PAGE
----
HereNow: Rutgers 250 at Zimmerli Art Museum

College is a great time, isn’t it? You make friends, take classes you didn’t have the opportunity to take in high school, you join clubs with people you didn’t even know would ever have the same interests as you, you play sports that connect you with others as a team, and more. The list could go on forever. Here at Rutgers, there’s no way you can’t have school spirit. With the football games, greek life, and beautiful campuses, it’s hard not to get involved. College at this school is without a doubt a stepping stone into your adult life. You become independent in transforming into the person you were born to be.

I know it goes without saying that many people are nervous about graduating. People, including myself especially, are afraid about what the world beyond Rutgers has to offer. Taking that huge step from an undergraduate student to graduate student or employee at some big business is definitely life changing, and I’m sure the big question everyone is wondering is what will my years at Rutgers count for?

Besides the obvious education that leads to a profession, what else is there? I know you’re hopeful you’ll stay BFFs with your roommates when you move back home or onto different ventures, but it just won’t be the same as life at Rutgers. The pictures in your Facebook “RU RAH RAH” album will soon become outdated and your mom will accidentally throw out your stash of lost student IDs you finally found after graduation. Is there a way to really preserve all these great years at Rutgers? The answer is…yes!

If you didn’t know already, which you should because it’s everywhere, this year is Rutgers’ 250th anniversary. Crazy, huh? There are different 250 events all over campus to get involved in, but the one at Zimmerli Art Museum is the one I highly recommend. Maybe you’ve been to the museum for a class project, or perhaps you’ve stumbled in on your own time, but either way, their 250 exhibit is worth getting involved in. They’re calling it “HereNow: Rutgers 250,” and it’s truly the right way to preserve all your great memories at Rutgers.

Students get to submit their own photos onto the HereNow website, which are then approved and printed to be part of the exhibit. After the exhibit, 250 of the best photos will be compiled into a photo book which will be available for anyone. The exhibit already has over 800 photos, but don’t worry, you still have time to submit! There are still plenty of walls needing to be filled, and the photo book won’t be released until November 2016.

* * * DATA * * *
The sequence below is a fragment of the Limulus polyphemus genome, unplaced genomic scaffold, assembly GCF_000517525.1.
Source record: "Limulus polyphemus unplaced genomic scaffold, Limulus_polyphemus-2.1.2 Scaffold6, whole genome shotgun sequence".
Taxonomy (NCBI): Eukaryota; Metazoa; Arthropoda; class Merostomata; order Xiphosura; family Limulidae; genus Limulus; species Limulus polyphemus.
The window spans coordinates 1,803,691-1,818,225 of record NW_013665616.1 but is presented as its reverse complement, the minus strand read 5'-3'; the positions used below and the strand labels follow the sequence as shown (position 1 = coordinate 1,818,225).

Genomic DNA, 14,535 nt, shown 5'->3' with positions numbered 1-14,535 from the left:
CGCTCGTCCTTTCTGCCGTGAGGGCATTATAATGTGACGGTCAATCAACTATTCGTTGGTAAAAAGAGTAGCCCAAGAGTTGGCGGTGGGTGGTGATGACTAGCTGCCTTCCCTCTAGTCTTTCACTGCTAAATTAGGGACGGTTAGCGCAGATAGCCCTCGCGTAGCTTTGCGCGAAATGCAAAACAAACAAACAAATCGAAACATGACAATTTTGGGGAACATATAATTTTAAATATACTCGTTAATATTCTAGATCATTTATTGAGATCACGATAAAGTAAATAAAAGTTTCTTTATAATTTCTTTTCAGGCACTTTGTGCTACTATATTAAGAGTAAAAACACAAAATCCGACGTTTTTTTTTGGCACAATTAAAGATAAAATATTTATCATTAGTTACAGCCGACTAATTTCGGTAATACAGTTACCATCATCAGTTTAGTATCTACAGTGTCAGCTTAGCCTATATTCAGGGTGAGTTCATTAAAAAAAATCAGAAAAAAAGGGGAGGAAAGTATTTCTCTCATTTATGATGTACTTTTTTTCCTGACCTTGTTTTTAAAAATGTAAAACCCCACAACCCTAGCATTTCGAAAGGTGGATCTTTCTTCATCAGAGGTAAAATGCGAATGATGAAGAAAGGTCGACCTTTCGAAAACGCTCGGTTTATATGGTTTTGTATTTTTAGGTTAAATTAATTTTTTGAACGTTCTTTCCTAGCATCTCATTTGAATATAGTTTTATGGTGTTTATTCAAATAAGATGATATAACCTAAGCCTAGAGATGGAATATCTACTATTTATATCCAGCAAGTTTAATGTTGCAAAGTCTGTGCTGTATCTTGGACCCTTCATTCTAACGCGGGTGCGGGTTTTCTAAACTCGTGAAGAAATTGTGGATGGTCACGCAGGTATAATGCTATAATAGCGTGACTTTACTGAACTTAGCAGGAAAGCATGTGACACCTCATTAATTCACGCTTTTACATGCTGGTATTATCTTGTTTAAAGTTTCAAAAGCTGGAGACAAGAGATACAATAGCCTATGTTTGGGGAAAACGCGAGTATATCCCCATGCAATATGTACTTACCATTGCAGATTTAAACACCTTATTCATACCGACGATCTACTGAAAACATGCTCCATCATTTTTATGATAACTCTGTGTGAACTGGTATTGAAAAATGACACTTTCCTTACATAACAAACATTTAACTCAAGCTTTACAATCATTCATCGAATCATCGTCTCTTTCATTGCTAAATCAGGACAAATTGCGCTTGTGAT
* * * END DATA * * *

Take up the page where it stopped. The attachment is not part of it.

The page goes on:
I visited Zimmerli Art Museum last week and got to talk to the project organizer, Donna Gustafson, and the student assistant, Angela Bouton, about the whole thing! Located on the bottom floor of the museum, a huge display of “HereNow: Rutgers 250” greets you, inviting you to walk around the maze like walls to see all the photos. The truly modern look represents current life at Rutgers, and the book will have the same design. While looking around, I saw all types of student and faculty photos. I saw everything from beautiful landscapes, to big buildings, to wild tailgates, to even Snapchat photos.

Around the corner, Angela is busy at work going through submitted photos and printing away. Angela, a senior at Rutgers, spends 2-3 days a week approving, printing, and hanging up photos. She told to me how fun it is to see all different types of photos, and seeing all different niches and cliques at school she didn’t even know existed. Both her and Donna explained to me how important this 250 project is, because it serves as a everlasting remembrance of how Rutgers is today. In 250 years from now, students will be able to see life as we live it, and will be able to compare their lives to ours. This is something we can share with our children, as it is a commentary of how life is right now. Apart from this anniversary being significant to look back at Rutgers’ history, it’s also very important to create history. HereNow: Rutgers 250 is the perfect way to preserve your best years; to make sure you don’t ever forget the memories made.


The exhibit is going on now and it’s free! You can go at anytime to check out hundreds of special photos, and get an idea of how powerful this project really is. Uploading your own pictures is easy, and can be of anything Rutgers related. Donna and Angela told me what’s really needed is more candid, everyday photos, like work in the classroom. It’s important to share every part of Rutgers life, not just the especially exciting parts everyone has already seen. Apart from being able to go to see the exhibit whenever you want, every first Tuesday of the month is Art After Hours, where there is music, food, and special guests. My advice is upload some pictures and take a friend out to see the show! There’s really no reason you wouldn’t want to get involved in this.

Visit the exhibit:

Zimmerli Art Museum

71 Hamilton St, New Brunswick, NJ 08901

Tuesdays through Fridays: 10am to 4:30pm

Saturdays and Sundays: Noon to 5pm

Art After Hours: 10am to 9pm

The museum is closed Mondays, major holidays, and in August.

About Natalie Zamora 41 Articles
Natalie Zamora is an English major and Cinema Studies minor. She's a total fangirl of all celebrities and spends her free time watching The Office and finding puppies to pet. Follow her on Twitter @nataliezamoraa

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